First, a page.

‘I guess my question would be: Why just the Secretary of Education? Every arm of the government reaches trans people in one way or another. The Secretary of Defense would be expected to have input on whether trans soldiers should be admitted to the military. The Secretary of State might have some ideas about how to restrain foreign governments from persecuting their own trans citizens.
If we’re going to be as nutty as to grant random members of minority communities veto power over cabinet appointments in the name of identity politics, we might as well go whole hog.
Does she understand, by the way, that other minority groups will also understandably demand a veto over her nominees via some designated representative if a veto is granted to a trans person (or to someone from a different group)?
One way she might answer that would be to note that interest groups of all sorts already have vetoes to some degree over cabinet officials. For instance, a Warren donor with a yearning to be Secretary of Labor would have a major problem getting nominated if the AFL-CIO opposed him or her for whatever reason. Isn’t this the same thing? Well … no, because (a) the AFL-CIO has a clearly defined leadership that’s empowered to speak for it and (b) they’re a major constituency within the realm of policy governed by the Labor Department. Warren’s proposal would grant an unusual right of refusal to a single niche among the huge array of constituencies involved in American public education. And it would limit that right to a single person, chosen basically at random.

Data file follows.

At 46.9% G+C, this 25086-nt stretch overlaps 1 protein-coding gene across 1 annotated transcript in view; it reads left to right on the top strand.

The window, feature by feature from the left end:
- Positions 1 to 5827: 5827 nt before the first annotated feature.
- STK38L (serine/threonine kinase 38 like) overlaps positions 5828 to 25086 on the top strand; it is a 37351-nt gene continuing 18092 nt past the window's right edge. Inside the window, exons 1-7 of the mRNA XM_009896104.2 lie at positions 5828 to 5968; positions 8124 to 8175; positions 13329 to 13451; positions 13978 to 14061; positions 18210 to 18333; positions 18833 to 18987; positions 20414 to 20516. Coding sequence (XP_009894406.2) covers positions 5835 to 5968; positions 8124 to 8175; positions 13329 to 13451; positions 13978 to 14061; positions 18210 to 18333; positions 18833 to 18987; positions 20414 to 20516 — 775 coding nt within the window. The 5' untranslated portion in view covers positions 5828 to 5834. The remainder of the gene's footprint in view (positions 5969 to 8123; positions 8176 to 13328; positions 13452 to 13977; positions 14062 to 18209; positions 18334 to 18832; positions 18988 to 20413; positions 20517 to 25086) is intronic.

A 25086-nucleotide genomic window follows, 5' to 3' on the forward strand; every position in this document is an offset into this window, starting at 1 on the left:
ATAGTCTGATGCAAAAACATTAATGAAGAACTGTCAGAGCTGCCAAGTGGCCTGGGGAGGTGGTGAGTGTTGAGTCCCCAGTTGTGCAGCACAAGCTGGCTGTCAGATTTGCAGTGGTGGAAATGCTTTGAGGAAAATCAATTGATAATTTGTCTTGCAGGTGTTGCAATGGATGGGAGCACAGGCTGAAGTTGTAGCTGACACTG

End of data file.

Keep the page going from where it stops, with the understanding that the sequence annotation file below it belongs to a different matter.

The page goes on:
In fact, I think she has a specific trans person in mind, the one who asked her a question about education policy at a town hall in October. That child is nine.’